Ronni Kahn is the woman behind OzHarvest, the first food rescue organisation in Australia that collects excess food and delivers it to charities across the country. A veteran pioneer of the food industry, Ronni started the organisation back in 2004 with a mission to nourish the country; her story is a blueprint on how to effectively change a community’s attitude to food.
Since starting, OzHarvest has turned what would have been 18,000 tonnes of food waste into meals for those in need and has recently celebrated serving up its 60 millionth meal!
This week Ronni talks to us about her inspirations, the enduring success of OzHarvest and how we can change to ensure a sustainable food future.
Tell me a bit about you and your history with food?
I’ve got a bit of a global history as I was born in South Africa, then moved as a young adult to Israel before finally settling in Australia. I raised my family on a kibbutz in Israel where we lived amongst beautiful orchards, grew wheat, cotton and watermelons. Everyone ate in a communal dining room, which meant cooking for 350 people. It was hard and rewarding work, but I knew I was destined for something and somewhere different.
After living in Australia for a few years I started an events business, my world was full of producing amazing events where food featured prominently and abundance was crucial. This is where I noticed the ridiculous amount of food wasted and that I was a contributor. I love Middle Eastern food because it's so much about beautiful produce. I have all Yotam Ottolenghi's recipe books and read them all the time. I’m a big fan of good Italian food and am a regular at Pasta Emilia in Surry Hills and Da Orazio in Bondi. Food often brings joy and people together and I love that.
At what point did you realise food waste was a big enough problem to start your own food rescue program?
Working in the event industry for 20 years, I saw thousands of kilos of good food going to waste. I saw there was a gap between surplus food and people in need, and decided it was my purpose to make the connection. A visit to see an old friend in South Africa who was doing amazing work with underprivileged communities provided me with my ‘aha’ moment. It was during this trip that I knew I wanted to live a life of purpose and was galvanised into action to begin a new journey.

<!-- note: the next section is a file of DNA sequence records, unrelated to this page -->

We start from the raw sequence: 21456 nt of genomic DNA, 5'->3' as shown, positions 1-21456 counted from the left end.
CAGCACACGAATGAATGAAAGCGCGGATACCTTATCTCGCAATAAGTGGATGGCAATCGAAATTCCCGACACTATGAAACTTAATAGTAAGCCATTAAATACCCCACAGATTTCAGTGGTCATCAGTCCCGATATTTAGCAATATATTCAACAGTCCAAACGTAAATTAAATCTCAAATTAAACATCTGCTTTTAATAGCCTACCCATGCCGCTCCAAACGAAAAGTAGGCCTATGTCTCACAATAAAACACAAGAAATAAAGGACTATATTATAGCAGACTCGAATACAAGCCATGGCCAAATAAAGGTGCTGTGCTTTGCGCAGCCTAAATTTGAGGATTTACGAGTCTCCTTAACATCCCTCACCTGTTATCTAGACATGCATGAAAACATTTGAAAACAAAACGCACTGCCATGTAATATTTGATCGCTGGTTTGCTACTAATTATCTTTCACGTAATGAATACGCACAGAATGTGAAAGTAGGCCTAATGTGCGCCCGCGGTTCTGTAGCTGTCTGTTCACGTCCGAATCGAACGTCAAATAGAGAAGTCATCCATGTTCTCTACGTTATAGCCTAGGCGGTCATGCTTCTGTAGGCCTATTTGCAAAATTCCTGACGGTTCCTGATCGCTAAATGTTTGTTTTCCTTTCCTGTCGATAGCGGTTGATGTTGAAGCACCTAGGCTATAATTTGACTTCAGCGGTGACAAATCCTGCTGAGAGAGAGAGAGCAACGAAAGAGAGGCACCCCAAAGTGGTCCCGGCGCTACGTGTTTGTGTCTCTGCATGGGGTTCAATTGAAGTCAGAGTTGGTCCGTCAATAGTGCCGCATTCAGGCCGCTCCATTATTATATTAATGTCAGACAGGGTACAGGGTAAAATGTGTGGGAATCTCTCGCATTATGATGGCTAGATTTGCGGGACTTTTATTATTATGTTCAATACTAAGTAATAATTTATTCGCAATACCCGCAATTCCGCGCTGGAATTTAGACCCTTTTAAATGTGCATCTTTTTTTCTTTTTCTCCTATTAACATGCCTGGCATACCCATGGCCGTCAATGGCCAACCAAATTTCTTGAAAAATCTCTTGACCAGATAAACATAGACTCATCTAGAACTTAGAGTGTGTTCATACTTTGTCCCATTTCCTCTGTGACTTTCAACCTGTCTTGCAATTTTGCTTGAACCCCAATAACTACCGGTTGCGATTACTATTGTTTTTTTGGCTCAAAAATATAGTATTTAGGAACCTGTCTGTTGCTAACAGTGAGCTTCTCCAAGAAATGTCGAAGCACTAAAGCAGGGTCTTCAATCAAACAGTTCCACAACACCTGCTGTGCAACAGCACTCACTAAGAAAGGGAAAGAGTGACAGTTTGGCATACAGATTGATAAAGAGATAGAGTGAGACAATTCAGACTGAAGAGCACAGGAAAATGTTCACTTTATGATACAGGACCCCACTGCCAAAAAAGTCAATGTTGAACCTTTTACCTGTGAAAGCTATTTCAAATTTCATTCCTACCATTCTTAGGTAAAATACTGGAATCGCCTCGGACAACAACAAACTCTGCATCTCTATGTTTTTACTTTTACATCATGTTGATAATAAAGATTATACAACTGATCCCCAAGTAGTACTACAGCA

Amazing. What hurdles did you face when you were starting out and how did you overcome them?
As with any new business there were many hurdles to getting it off the ground. I originally thought it would take about a month, but it actually took a year!
The biggest hurdle was making it easy for businesses to donate food without fear of liability. So, in 2005 we successfully lobbied to have the Civil Liabilities Amendment Act changed in NSW, other states followed shortly afterwards. An ongoing challenge is to make headway towards the national target of reducing food waste by 50% by 2025, working with government and stakeholders to make it a reality. Part of making this happen is to increase awareness and education around food waste habits, and inspire everyone from families to business leaders, farmers, restaurants, retailers and supermarkets to change their behaviour.
What has been a highlight of your time with OzHarvest?
There has been so many! When I saw the first van deliver rescued food to hungry people I was overcome with joy. I love watching our Nourish students grow, thrive and finally graduate with their Certificate 2 in Hospitality. Recently, a parent of one of the students told me that after leaving and dropping out of many schools, their son had finally found an educational opportunity through the Nourish program, which made him feel accomplished. To see a young man reach his potential and watch his parents brim with pride, knowing that I have helped in some way to make that happen, are incredibly special moments.
Similarly, I’m always moved when I see the joy on people's faces as their eyes light up when the OzHarvest van arrives to deliver food - whether it's a homeless man, or a woman who's been living for months in a refuge, or a child who does not have the luxury of eating a bowl of cereal for breakfast - is an extremely humbling experience.
How do you think attitudes towards food waste have changed in the time OzHarvest has been around?